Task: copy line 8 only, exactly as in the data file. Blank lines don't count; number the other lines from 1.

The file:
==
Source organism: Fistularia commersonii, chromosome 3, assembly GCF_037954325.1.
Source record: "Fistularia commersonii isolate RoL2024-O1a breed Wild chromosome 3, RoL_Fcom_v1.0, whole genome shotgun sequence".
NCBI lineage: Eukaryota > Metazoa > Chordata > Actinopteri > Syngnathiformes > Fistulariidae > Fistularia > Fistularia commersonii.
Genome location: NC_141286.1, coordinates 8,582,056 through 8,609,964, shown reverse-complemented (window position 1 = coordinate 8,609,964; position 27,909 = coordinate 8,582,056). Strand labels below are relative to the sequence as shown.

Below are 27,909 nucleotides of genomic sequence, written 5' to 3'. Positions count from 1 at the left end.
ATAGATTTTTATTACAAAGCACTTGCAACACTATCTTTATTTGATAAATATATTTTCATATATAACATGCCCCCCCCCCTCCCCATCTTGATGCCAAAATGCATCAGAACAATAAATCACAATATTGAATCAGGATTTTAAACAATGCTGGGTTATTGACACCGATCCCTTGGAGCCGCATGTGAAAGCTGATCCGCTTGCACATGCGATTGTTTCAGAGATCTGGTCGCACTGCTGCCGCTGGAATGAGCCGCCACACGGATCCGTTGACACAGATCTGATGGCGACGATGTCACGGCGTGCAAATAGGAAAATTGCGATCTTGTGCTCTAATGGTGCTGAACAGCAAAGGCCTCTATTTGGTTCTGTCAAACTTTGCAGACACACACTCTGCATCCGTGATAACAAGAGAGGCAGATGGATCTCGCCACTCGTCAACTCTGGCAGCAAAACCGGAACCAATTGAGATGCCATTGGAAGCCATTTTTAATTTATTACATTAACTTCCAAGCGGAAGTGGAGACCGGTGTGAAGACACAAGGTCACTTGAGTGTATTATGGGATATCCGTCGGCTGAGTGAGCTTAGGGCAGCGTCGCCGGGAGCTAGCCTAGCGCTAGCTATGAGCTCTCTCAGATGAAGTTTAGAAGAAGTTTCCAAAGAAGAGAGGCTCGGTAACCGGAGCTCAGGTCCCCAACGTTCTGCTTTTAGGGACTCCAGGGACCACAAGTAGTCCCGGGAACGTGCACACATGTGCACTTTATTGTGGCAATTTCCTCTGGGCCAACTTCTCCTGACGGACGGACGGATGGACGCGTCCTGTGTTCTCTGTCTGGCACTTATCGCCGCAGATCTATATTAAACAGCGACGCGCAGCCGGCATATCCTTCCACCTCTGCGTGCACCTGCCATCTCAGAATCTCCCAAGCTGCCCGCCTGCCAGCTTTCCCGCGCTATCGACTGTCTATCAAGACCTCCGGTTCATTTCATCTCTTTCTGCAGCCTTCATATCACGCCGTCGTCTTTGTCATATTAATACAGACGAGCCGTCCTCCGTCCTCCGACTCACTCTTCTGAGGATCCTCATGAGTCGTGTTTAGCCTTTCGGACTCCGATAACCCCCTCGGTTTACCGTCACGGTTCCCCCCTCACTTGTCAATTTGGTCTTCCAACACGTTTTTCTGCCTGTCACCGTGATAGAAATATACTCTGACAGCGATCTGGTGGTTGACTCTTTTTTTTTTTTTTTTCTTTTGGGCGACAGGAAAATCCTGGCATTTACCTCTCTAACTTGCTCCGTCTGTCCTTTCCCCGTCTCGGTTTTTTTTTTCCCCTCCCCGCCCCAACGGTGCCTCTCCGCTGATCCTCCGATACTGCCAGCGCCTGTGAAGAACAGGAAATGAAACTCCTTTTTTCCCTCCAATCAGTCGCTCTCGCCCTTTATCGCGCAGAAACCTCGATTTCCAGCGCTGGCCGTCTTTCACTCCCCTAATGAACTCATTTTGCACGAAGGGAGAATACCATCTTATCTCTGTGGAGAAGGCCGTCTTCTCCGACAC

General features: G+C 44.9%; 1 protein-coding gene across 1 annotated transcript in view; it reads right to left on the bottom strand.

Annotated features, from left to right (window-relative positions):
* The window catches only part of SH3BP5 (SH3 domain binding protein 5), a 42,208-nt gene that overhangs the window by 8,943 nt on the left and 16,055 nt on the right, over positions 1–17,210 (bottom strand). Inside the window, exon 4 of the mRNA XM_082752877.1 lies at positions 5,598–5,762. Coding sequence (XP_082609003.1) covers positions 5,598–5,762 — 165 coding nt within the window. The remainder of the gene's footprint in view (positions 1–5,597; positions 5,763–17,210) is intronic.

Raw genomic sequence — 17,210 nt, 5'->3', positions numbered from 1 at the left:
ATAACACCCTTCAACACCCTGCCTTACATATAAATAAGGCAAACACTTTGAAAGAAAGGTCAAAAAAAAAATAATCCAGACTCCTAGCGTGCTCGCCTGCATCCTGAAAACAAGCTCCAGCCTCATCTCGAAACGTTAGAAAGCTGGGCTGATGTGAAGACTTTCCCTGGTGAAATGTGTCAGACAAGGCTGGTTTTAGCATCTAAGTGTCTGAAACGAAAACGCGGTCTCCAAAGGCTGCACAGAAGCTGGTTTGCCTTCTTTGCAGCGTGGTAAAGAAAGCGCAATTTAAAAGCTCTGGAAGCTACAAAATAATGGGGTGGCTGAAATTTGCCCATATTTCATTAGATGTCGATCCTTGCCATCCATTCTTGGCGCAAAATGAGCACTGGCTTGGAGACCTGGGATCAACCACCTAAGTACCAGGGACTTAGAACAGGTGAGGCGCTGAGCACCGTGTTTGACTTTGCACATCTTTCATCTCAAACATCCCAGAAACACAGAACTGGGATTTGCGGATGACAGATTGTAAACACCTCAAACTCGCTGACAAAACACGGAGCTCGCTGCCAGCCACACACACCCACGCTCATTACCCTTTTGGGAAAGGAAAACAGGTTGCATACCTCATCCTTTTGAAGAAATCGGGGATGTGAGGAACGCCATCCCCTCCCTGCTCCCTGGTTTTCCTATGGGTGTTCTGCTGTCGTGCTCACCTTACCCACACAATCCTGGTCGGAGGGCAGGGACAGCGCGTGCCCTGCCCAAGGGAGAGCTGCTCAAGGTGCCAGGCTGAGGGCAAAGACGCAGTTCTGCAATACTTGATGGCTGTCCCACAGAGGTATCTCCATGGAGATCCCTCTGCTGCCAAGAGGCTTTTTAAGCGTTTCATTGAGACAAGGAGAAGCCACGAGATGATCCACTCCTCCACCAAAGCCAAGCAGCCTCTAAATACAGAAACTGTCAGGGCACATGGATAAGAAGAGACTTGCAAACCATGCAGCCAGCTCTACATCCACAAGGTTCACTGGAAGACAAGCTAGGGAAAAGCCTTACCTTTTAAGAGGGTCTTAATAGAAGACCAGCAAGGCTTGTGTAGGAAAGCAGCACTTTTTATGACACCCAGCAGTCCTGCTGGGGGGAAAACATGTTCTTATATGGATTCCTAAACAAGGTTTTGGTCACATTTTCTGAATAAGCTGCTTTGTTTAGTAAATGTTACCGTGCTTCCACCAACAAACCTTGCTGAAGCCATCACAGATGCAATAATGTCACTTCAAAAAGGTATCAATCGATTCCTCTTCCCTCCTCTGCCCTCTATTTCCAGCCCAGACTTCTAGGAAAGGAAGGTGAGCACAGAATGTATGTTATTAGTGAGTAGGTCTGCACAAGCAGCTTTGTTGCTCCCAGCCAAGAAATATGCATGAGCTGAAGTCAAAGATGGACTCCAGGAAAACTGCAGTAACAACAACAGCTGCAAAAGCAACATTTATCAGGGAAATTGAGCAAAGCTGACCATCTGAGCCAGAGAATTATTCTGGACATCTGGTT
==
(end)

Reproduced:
Annotated features, from left to right (window-relative positions):